But that allows other players opportunities, and then when youre given that opportunity, youve got to make that play. But he has peoples attention, in particular on the deep balls.

E-mail Reuben Frank at rfrank@comcastsportsnet.com

Instant Replay: Nationals 5, Phillies 1

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Instant Replay: Nationals 5, Phillies 1

BOX SCORE

The Phillies' late-May slide continued in a 5-1 loss to the Washington Nationals at Citizens Bank Park on Tuesday night.
 
Aaron Nola delivered a solid start, but got poor run support. The Phillies entered the game averaging 3.2 runs per game, lowest in the majors.
 
The Nationals scored all their runs on home runs.
 
The Phillies have lost nine of their last 11 games. They are 1-7 in their last eight and have gone from 25-19 and two games back in the NL East to 26-26 and 5½ games back.
  
Starting pitching report
Nola went six innings and allowed two runs, both on solo homers. He walked one and struck out six. He is 4-4 with a 2.88 ERA.
 
Washington right-hander Joe Ross (5-4) pitched a strong game. He gave up just three hits and a run over seven innings. He walked two and struck out five. Ross has given up just two runs over 14 innings in his last two starts.
 
Bullpen report
Jonathan Papelbon closed it out for the Nats in a non-save situation.
 
At the plate
The Phillies had just four hits. They have been held to two or fewer runs 20 times in their 52 games.

Cesar Hernandez tripled home the Phillies' only run.

Jayson Werth and Daniel Murphy accounted for the Nationals’ first two runs pair of solo homers against Nola. Danny Espinosa smacked a two-run homer off Colton Murray in the ninth and Stephen Drew followed with an inside-the-park homer.
 
Murphy also singled in the game. He had 47 hits in the month of May, tying a Washington/Montreal franchise record that had previously been shared by Al Oliver and Marquis Grissom.

Lineup stuff
Mackanin was trying to send Hernandez a message by batting him eighth (see story).
 
Bryce Harper did not play for Washington. He was hit on the right leg by a pitch in Monday night’s game.
 
Slumping Ryan Howard started at first base and went hitless in three at-bats to fall to .154. He hit .101 (7 for 69) in the month of May.
 
Howard will not start Wednesday night against Max Scherzer. He is 1 for 18 with 11 strikeouts against Scherzer. Tommy Joseph will start that game.
 
Minor matters
Cody Asche’s minor-league rehab stint expires Wednesday. He could rejoin the team at any time.
 
Up next
 The series concludes on Wednesday night. Lefty Adam Morgan (1-3, 6.67) pitches against Washington right-hander Scherzer (5-4, 4.05).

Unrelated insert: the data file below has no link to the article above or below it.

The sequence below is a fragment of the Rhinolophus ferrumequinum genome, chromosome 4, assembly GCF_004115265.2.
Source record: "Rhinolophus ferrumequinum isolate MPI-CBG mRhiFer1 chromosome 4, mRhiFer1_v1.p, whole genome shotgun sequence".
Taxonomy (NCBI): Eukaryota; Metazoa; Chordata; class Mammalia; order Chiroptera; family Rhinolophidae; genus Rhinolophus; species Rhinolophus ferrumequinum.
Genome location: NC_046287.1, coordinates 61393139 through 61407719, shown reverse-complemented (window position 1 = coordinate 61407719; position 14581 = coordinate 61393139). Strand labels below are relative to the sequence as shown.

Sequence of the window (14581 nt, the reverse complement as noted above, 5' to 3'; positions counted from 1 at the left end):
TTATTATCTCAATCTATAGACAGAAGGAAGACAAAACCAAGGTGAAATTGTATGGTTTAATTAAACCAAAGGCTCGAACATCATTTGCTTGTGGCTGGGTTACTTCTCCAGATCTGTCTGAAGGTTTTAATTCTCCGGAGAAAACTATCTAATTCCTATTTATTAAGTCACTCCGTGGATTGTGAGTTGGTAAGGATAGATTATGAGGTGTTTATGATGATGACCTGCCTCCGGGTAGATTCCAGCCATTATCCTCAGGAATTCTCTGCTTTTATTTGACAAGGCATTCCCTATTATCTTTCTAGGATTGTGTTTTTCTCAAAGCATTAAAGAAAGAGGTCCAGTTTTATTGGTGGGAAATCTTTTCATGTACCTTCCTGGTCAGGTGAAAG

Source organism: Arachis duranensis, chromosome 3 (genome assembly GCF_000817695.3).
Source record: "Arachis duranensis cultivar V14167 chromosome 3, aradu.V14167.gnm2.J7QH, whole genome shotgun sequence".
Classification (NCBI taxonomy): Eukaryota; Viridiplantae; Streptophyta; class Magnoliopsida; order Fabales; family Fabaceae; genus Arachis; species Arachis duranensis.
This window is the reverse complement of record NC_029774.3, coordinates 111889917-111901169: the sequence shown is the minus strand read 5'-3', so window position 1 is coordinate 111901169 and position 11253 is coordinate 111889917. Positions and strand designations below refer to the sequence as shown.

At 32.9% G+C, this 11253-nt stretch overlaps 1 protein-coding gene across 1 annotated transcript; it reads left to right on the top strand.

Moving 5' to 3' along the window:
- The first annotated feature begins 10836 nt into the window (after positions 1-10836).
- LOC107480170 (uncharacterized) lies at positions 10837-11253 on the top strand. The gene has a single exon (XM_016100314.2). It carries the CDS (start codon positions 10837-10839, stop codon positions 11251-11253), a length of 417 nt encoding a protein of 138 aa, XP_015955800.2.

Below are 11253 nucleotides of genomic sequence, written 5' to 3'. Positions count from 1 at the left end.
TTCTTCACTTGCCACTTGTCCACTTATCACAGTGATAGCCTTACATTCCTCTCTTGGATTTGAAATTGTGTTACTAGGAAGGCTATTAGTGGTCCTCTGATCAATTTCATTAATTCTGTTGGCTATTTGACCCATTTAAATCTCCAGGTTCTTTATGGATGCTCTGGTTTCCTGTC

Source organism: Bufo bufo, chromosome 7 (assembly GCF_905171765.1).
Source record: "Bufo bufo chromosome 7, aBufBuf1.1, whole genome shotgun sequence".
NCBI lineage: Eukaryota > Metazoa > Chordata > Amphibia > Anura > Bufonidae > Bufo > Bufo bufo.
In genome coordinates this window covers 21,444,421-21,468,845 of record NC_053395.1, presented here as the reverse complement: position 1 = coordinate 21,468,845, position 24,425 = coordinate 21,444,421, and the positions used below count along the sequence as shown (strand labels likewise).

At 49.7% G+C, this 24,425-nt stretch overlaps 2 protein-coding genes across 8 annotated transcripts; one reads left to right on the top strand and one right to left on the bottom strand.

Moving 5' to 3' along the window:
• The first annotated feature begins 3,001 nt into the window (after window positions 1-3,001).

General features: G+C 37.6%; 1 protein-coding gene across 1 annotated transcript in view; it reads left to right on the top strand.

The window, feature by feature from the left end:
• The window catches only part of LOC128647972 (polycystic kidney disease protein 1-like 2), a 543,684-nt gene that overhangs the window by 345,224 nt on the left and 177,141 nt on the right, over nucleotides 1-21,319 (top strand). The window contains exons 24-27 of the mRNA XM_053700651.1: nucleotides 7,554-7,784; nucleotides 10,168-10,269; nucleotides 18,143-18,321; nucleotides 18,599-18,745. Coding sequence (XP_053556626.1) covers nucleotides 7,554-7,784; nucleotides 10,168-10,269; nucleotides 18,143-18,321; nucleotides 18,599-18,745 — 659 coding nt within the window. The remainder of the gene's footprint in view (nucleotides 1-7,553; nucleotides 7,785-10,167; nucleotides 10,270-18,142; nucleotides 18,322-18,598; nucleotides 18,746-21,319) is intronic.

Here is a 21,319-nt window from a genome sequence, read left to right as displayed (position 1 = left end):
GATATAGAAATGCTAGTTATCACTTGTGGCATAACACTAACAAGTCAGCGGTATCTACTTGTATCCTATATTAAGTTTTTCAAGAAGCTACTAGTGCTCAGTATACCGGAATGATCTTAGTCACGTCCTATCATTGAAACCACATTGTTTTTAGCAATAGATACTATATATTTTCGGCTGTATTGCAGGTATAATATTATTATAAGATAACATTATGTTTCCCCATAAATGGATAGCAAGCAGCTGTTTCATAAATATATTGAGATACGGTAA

Drexel alum Ken Tribbett enjoys 'special' week for Union

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Drexel alum Ken Tribbett enjoys 'special' week for Union

CHESTER, Pa. — For more than a month, Union center back Ken Tribbett waited patiently on the sidelines, hoping to get the starting spot back that he had and then lost.

Last week, he indeed got back on the field … and then some.

After Joshua Yaro separated his shoulder in Orlando on Wednesday, Tribbett proceeded to notch his first MLS goal and assist, before playing the full 90 minutes in front of 30 family members in his home state of Colorado on Saturday.

It was quite the eventful week for someone who wasn’t expected to play at all during the road trip, let alone accomplish a couple of emotional milestones.

“It’s an unbelievable feeling,” Tribbett told reporters from Tuesday’s training session after the Union returned home following hard-fought road draws vs. Orlando City SC and the Colorado Rapids. “For me, being out a month, mentally I had to make sure I stayed tuned in. And when I got my chance, I stepped in and was ready to go.”

Even if you are mentally prepared, it’s still not an easy thing to step in at center back in the middle of a game, considering that’s a position that rarely gets changed. Making things even more difficult was the fact that Yaro, who took over starting duties after Tribbett rolled his ankle in April, had been looking every bit like the No. 2 pick in this year’s draft.

“Josh was playing a great game in Orlando,” Union head coach Jim Curtin said. “If you go back and watch the tape, he was one of our top performers. Ken stepped in at the end of the first half, which is challenging at center back — not a position you like to sub at all. But Ken came in pretty seamlessly and got the goal, which is a bonus, obviously.”

You can call it a really big bonus.

Tribbett was never expected to even be in MLS this year after failing to get much notice following a standout career at Drexel.

And he certainly wasn’t expected to log much playing time this season with the Union, who added Yaro and Anderson, a Brazilian, to a position that already featured a rising star in Richie Marquez.